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Canada TSB releases report on fatal mid-air collision

17:51  05 september  2018
17:51  05 september  2018 Source:   msn.com

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MONTREAL - The Transportation Safety Board says two pilots involved in a fatal mid-air collision over a busy suburban Montreal shopping mall in March 2017 weren't adhering to altitude restrictions.

In a report released today, Canada's transport safety watchdog says neither pilot respected restrictions set out by air traffic control at nearby St-Hubert Airport.

Both pilots were flying solo.

A firefighter and police officers look at the wreckage from a plane crash sits in a parking lot in Saint-Bruno, Que., on March 17, 2017. THE CANADIAN PRESS/Ryan Remiorz © A firefighter and police officers look at the wreckage from a plane crash sits in a parking lot in S... A firefighter and police officers look at the wreckage from a plane crash sits in a parking lot in Saint-Bruno, Que., on March 17, 2017. THE CANADIAN PRESS/Ryan Remiorz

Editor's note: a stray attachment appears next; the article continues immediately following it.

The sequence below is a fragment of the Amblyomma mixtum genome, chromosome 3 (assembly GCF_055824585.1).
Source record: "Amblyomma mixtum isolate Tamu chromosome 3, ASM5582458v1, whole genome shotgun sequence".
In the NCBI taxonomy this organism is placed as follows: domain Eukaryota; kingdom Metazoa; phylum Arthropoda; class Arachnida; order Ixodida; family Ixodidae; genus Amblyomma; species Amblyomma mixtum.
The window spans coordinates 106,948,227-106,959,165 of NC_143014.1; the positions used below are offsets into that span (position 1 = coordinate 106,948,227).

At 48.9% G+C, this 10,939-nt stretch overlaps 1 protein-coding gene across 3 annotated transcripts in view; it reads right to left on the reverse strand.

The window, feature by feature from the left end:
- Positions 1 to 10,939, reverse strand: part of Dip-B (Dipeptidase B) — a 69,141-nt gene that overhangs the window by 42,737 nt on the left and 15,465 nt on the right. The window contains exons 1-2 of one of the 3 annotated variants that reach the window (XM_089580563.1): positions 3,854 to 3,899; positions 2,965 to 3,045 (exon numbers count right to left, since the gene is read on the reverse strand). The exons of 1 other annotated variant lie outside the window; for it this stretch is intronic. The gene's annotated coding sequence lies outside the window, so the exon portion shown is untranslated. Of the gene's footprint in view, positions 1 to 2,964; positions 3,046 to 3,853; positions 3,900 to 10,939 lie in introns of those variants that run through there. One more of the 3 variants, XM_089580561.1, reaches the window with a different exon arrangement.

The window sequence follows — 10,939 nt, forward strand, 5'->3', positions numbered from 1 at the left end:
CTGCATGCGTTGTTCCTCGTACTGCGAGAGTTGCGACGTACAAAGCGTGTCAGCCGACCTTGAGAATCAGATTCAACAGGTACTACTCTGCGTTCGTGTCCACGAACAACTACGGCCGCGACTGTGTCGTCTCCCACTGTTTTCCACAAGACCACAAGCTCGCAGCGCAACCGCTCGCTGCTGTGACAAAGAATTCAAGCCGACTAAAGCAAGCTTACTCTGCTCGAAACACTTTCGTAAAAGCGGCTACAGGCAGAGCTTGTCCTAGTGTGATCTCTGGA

A Cessna 152 operated by a pilot undergoing commercial training with Cargair was returning to the airport from a training session and collided with another Cessna 152 that had taken off from the airport.

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The planes collided 457 metres above Promenades St-Bruno, with one pilot killed and the other one seriously injured.

One plane landed in the parking lot while the other crashed on the roof of the shopping centre.

The Cargair plane descended 30 metres below its restricted altitude level of 488 metres while trying to fix a telecommunication issue, while the other plane climbed 121 metres above its restricted level of 335 metres, colliding with the Cargair plane from below.

Neither pilot saw the other aircraft.

The board said both pilots were international students enrolled in flight training.

While neither pilot had English or French as their mother tongue, investigators say both had proficient English assessed as "operational," meaning they met a minimum international proficiency level to be able to communicate with air traffic control.

The TSB says its investigation also found that air traffic control is complicated at the St-Hubert by four flying schools and a varying level of flying skills and language proficiency among the student pilots.

And the probe showed that Transport Canada's verifications of aviation language proficiency training is strictly administrative.

Following the crash, the federal agency published a safety alert recommending schools ensure student pilots have their language proficiency tested before their first solo flight.

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